- You’ve also talked about the life of a traveling musician and how difficult it can be. How do you keep a sense of humor about the crazy music business?
- My mantra is: “I love to go, I hate to be gone.”
- If I don’t perform my songs live, if I don’t get a chance to play my guitar and try to make that connection on a regular basis, something feels wrong inside. The crazy music business is just that — an infinite learning process particularly for independents and I found the best way to deal with the crazy music business is to learn how to operate as an independent as successfully as you can. It’s much different now than it was before the Internet. That’s the only way to deal — empower yourself.
- I’ve heard some songwriters tell tales about writing a song in a very short period of time — 10 minutes or so. Have you ever had the experience of a song popping out of you extremely fast? Were you ready to catch it or were you driving down the highway and missed it?
- Yes I’ve been lucky like that a few times — I would say the “Carnival Song” that I had written for my great old friend Jack Banister after he passed away. Waylon Jennings recorded that song many years later and it changed my life.
- The liner notes for your last recording, Folklore, are quite poignant. I love how you talk about some of your family history and describe the photo of the two young boys and the dog that your grandmother took circa 1930 that appears on the cover of the CD. The composition of these liner notes reveals a lot about you and how you approach your art. How did your love of music and writing get instilled in you at an early age? How did you realize that art was not something to take for granted?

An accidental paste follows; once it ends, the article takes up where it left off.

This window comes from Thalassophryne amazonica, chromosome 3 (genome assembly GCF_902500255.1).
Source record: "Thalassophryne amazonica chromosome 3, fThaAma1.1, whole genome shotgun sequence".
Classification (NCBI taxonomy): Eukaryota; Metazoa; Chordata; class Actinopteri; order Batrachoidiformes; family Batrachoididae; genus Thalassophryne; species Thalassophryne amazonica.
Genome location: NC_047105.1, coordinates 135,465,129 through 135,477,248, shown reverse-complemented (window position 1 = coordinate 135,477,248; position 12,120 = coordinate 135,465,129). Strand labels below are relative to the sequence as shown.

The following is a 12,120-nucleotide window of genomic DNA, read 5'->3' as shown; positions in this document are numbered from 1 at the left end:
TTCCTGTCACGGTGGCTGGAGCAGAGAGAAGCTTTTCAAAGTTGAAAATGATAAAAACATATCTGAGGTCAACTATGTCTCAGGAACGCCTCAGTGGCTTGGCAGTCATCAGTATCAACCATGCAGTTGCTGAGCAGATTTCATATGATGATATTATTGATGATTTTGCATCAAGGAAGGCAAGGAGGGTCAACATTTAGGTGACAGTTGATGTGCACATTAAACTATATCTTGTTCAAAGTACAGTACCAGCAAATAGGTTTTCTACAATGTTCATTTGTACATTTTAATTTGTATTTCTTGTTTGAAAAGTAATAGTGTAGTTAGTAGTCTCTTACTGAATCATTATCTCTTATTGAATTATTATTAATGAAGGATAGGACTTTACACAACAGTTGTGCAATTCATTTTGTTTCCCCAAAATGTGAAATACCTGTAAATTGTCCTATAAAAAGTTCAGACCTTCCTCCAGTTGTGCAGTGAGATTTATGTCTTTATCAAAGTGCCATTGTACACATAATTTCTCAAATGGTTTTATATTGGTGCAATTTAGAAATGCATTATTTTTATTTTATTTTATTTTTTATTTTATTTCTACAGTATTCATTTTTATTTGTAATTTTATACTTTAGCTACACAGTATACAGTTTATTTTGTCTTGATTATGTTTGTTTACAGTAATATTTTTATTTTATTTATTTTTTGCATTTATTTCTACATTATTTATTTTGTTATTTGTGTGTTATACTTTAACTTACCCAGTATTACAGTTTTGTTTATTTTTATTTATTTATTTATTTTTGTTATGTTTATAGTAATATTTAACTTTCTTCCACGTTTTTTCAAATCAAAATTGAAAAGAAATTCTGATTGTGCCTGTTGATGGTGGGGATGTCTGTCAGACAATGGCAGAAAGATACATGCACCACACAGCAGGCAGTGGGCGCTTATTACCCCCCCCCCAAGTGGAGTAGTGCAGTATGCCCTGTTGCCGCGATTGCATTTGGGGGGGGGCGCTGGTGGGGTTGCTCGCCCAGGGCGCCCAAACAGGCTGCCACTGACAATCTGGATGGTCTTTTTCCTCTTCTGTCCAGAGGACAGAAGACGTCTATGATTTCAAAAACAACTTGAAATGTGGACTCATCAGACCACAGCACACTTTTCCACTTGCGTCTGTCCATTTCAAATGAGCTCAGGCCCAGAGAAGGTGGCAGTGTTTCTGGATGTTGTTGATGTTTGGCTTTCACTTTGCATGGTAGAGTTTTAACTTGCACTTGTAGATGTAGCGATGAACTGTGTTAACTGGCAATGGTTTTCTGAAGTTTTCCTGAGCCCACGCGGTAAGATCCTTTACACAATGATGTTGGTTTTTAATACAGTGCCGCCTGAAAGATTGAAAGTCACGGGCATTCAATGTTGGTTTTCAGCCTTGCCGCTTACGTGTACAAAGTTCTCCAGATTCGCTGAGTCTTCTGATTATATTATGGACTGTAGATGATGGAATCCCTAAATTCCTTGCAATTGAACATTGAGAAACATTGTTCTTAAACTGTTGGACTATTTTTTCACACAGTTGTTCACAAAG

- The gift of music was instilled in me by my father. And not from a first-hand lesson, but rather the stories he told about my grandmother playing piano in church and his experience is playing tenor banjo with my uncle while they were working to survive as young boys during the depression.
- I spent a long time this week listening to your Black Tuesday podcasts and enjoyed them tremendously. Tell us about them and how they came about.
- The podcasts were started with the need for me to create an outlet for my writing which seems to run a little faster than the machinery of releasing a traditional album. They were also created as a format to stay connected in between traditional releases and allowed a stage for me to experiment and share new songs and song demos — even with shaky legs. . . .
- Do you have any musical career aspirations that you have yet to achieve?
- I’m not sure — I think I’m getting better at measuring success and that’s a big one in our society. My son is a super bad a&%! bass clarinet player and my daughter Zuzu wrote a song the other day that blows a lot of mine out of the water — that’s what every parent hopes for. So, to answer your question, I guess there’s not a musical career aspiration that’s going unfulfilled — except for I am thinking about learning to play the fiddle and I’d like to keep working on being a better songwriter.